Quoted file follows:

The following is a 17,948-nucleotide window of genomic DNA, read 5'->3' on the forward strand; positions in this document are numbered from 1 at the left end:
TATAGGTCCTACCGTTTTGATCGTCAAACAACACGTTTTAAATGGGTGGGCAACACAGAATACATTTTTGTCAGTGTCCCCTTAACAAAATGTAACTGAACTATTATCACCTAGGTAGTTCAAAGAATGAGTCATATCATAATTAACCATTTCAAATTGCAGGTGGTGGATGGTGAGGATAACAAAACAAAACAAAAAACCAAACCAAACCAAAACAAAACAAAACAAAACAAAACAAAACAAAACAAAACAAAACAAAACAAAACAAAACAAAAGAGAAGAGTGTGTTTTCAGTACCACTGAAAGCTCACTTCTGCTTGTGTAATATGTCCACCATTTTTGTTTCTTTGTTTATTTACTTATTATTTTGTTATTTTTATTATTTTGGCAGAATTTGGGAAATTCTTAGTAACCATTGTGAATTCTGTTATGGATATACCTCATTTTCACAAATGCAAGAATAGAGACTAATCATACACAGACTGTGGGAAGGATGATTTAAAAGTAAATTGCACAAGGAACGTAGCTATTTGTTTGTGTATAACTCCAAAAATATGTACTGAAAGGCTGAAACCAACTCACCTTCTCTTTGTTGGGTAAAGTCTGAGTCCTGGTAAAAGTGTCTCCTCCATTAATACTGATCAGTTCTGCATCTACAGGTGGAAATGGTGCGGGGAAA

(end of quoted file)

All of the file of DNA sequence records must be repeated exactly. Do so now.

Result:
The following is a 17,948-nucleotide window of genomic DNA, read 5'->3' on the forward strand; positions in this document are numbered from 1 at the left end:
TATAGGTCCTACCGTTTTGATCGTCAAACAACACGTTTTAAATGGGTGGGCAACACAGAATACATTTTTGTCAGTGTCCCCTTAACAAAATGTAACTGAACTATTATCACCTAGGTAGTTCAAAGAATGAGTCATATCATAATTAACCATTTCAAATTGCAGGTGGTGGATGGTGAGGATAACAAAACAAAACAAAAAACCAAACCAAACCAAAACAAAACAAAACAAAACAAAACAAAACAAAACAAAACAAAACAAAACAAAACAAAACAAAAGAGAAGAGTGTGTTTTCAGTACCACTGAAAGCTCACTTCTGCTTGTGTAATATGTCCACCATTTTTGTTTCTTTGTTTATTTACTTATTATTTTGTTATTTTTATTATTTTGGCAGAATTTGGGAAATTCTTAGTAACCATTGTGAATTCTGTTATGGATATACCTCATTTTCACAAATGCAAGAATAGAGACTAATCATACACAGACTGTGGGAAGGATGATTTAAAAGTAAATTGCACAAGGAACGTAGCTATTTGTTTGTGTATAACTCCAAAAATATGTACTGAAAGGCTGAAACCAACTCACCTTCTCTTTGTTGGGTAAAGTCTGAGTCCTGGTAAAAGTGTCTCCTCCATTAATACTGATCAGTTCTGCATCTACAGGTGGAAATGGTGCGGGGAAA